BUFFALO, N.Y. — The discovery over the summer of hundreds of unmarked graves at the sites of former Indigenous residential schools in Canada opened the eyes of many people outside of the native communities across North America to the abuse and tragic legacy of these schools.
September 30 is International Orange Shirt Day. It is a day set aside for global conversation on all aspects of residential schools. The name comes from a story about a little girl in western Canada who was excited about going off to school. She was looking forward to her first day and wearing the new orange shirt given to her by her grandmother for that first day at school. When she arrived, she and the other children were stripped of their clothes and put in uniforms. The clothes, including her orange shirt, were then burned.
Orange Shirt Day started in Canada, but has now gained traction in the United States as well. It is an opportunity to create meaningful discussion about the effects of residential schools and the legacy they have left behind. Given our long native American history in Western New York, 2 On Your Side is taking that opportunity to discuss the issue in depth.
There were more than 130 schools in Canada, and 367 in the United States. The intent was to "civilize the natives," teach them skills to survive off the reservation. What actually happened was thousands were forced to attend, taken from their families, in many cases never seeing them again.
The statistics tell the sad story.
In Canada, 150,000 indigenous children were taken from their families. The numbers are not so clear in the U.S. Although by 1925, the numbers in residential schools was more than 60,000. Ninety to 100% suffered severe physical, emotional, and sexual abuse.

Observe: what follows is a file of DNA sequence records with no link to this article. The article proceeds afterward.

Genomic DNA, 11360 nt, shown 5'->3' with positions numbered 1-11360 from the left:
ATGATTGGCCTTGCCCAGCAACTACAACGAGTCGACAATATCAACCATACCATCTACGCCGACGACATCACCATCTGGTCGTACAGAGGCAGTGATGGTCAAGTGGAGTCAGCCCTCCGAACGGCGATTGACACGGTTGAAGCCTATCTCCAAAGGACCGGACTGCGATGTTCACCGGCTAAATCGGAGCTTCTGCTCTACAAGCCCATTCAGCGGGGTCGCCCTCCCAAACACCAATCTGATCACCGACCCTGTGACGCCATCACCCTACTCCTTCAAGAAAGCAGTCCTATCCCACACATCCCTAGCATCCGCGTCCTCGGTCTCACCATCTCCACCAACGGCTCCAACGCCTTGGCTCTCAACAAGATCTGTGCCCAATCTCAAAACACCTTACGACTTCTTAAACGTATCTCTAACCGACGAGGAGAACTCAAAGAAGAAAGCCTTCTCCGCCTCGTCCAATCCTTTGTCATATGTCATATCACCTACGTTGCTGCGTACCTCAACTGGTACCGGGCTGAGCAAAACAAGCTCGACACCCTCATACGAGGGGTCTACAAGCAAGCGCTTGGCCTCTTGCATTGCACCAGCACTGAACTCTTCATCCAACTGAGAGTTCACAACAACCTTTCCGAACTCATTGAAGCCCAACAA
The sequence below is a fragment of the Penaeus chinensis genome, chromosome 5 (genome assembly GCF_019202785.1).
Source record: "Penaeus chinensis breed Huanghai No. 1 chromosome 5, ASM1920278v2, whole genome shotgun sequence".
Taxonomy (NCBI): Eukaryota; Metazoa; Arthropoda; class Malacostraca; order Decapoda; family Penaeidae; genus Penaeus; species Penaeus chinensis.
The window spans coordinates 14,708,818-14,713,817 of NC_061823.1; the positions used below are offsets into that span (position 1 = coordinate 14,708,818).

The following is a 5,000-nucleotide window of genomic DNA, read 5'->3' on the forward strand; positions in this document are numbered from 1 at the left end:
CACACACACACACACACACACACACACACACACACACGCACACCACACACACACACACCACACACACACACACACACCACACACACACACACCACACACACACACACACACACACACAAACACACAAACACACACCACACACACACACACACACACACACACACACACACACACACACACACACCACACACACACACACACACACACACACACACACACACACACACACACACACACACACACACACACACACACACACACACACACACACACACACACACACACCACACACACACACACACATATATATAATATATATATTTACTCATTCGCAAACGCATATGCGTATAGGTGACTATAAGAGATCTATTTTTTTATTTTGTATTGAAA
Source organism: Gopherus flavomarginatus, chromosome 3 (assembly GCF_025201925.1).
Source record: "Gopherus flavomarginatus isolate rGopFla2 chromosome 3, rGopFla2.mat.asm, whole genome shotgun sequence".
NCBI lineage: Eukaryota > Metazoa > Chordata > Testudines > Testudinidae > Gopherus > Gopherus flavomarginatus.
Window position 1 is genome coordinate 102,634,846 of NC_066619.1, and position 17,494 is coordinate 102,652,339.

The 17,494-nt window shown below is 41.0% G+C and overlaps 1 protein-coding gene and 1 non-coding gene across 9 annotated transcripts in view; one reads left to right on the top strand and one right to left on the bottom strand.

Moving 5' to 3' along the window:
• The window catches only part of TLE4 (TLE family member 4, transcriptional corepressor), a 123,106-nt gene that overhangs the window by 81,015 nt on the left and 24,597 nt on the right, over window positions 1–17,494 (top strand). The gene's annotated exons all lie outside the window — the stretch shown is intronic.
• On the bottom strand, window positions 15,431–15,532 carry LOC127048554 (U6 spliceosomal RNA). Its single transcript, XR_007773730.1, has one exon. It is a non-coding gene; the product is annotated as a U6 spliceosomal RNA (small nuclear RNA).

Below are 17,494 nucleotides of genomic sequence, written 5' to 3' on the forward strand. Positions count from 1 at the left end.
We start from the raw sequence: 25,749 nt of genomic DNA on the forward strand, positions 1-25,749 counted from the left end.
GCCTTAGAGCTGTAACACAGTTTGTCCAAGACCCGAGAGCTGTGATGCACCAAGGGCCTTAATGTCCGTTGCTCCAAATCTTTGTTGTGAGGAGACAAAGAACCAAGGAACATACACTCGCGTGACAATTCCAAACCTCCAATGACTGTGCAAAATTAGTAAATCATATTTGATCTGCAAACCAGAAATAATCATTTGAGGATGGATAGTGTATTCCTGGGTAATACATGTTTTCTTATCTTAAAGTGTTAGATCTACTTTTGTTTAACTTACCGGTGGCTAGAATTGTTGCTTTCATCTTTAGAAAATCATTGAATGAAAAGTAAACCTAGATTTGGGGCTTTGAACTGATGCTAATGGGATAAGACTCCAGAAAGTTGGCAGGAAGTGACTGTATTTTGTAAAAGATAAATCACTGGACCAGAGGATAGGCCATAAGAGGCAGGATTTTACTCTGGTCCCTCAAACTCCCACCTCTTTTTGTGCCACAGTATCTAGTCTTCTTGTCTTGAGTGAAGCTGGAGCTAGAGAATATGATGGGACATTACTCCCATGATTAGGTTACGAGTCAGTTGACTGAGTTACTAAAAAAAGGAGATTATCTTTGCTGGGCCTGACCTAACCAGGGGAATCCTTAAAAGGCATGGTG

The schools started in the mid-1800s and existed in the U.S. until President Lyndon Johnson ended the practice in 1968. The last Canadian school closed in 1996.
One of these schools was located here in Western New York, the Thomas Indian School on the Cattaraugus Territory of the Seneca Nation.
University at Buffalo adjunct professor Dean Seneca says the abuse was widespread.
"Indian kids were beaten if they spoke their language," Seneca said. "Their hair was cut. Their traditional dresses were taken away from them. They were put into these uniforms almost kind of in a military kind of fashion."
He went on to call the schools "institutions for ethnic cleansing."
On Friday, Oct. 1 on WGRZ - Channel 2 we will discuss the intergenerational trauma that has led to issues like increased rates of drug and alcohol abuse and domestic violence. Then, on Saturday, October 2 at 8 p.m. on WGRZ, join us as we devote an entire half hour to the history, the trauma, what political representatives have to say about it, and what is being done to help Native Americans to heal. You can also watch the special below.